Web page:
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Would you do that IRL? Online sources aren’t any different from offline sources

Speakers from Storyful and AP stressed the need to treat witnesses with respect at last week’s news:rewired conference

A journalist is only as good as their sources. Trainees get this phrase drummed into them from early in their careers, and very often these sources will be a member of the public who has a particular insight or experience relevant to a story. They may be a nurse, a police officer, a government insider, a community leader, a local council officer, an eyewitnesses to a breaking news event.

Cultivating and developing these sources takes time and skill, creating a relationship of trust and openness between the two parties to the point where the source is willing to give the journalist information they otherwise would not. The difference between a good story and a great scoop often lies in the sources.

So why, when working through social media, should online sources be treated any differently?

“A post, a video, is only a piece of information on a platform until you actually do journalism,” said Aine Kerr, Storyful’s managing editor, at a news:rewired event in London last week.

“We talk about traditional journalism, but is there a difference? No. What you still have to do at this point, with all the technological resources you have, is still apply the who, what, where, when, how and why.”

Verifying the date, location and source of a picture, post or video should be the very first step in understanding whether it is useful for a story, but to really get the inside track on what is happening “you’re going to have to rely on those eyewitnesses on the ground”.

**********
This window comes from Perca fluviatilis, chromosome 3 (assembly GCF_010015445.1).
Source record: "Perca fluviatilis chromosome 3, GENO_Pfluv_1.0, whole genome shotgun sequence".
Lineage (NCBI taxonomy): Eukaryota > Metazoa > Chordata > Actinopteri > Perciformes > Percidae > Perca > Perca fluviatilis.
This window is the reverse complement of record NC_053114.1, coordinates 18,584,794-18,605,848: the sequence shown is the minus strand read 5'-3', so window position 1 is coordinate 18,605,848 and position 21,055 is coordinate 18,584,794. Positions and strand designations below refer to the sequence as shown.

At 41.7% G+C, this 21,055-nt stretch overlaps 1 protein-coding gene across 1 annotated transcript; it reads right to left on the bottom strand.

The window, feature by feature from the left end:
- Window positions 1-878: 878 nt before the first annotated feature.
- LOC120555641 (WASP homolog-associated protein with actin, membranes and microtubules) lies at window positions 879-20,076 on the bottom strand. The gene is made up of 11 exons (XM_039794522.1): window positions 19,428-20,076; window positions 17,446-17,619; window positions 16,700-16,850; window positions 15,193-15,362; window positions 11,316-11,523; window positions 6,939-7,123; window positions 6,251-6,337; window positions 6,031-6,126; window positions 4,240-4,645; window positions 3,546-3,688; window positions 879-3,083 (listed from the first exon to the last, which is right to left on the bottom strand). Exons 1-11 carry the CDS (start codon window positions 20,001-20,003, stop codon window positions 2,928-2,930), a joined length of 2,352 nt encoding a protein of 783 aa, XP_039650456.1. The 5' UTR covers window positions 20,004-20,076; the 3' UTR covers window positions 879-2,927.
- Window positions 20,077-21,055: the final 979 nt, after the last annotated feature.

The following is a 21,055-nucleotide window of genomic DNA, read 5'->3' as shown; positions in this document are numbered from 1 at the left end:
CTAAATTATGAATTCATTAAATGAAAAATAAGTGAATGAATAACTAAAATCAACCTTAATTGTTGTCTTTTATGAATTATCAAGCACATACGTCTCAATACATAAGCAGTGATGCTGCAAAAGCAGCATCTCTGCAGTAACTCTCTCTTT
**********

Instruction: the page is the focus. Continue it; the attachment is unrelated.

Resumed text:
“You still have to apply true journalism, good journalism, to reach out and have the conversation with your source,” Kerr said, and that takes the same interpersonal skills and empathy in the online world as it does in real life.

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Image courtesy Aine Kerr/Storyful

“The key to our approach is to verify what you’re looking at, make sure you know what you’ve got, and make sure you’re sure you’re talking to the right person,” agreed Beth Colson, head of news production for international video at the Associated Press.

“We take into account the situation the eyewitness is in and make sure, when we talk to them, that they understand what we are asking of them. Did they take the video? Were they there? Is it theirs to give us? But we have to make a concerted effort to think about the way we contact people to secure this content. We need to acknowledge that we have a duty of care to the creator.

“If someone has just seen something that we consider to be a key moment in a story, chances are they’ve seen something traumatic that they didn’t expect to see.”

The current rush to get the quotes, get permissions and get the story ahead of the competition is resulting in a very public stampede of reporters on social media, behaving in a way they never would in person, with the end result of driving potential sources away.

Some witnesses to the recent shooting at the Umpqua Community College in Oregon posted on Twitter what they had seen, and were faced with a barrage of requests for contact.

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Screenshots of tweets from reporters hoping to contact a witness to the UCC Shooting. Usernames have been redacted

To the reporters and editors, they are reaching out to the witness of a breaking news event with huge public interest. But the witness is probably confused, terrified for her life

A reporter would never stop a witness fleeing a mass shooting to ask a few questions. Neither would they stick a dictaphone in the face of someone hiding under a table to “get their story”.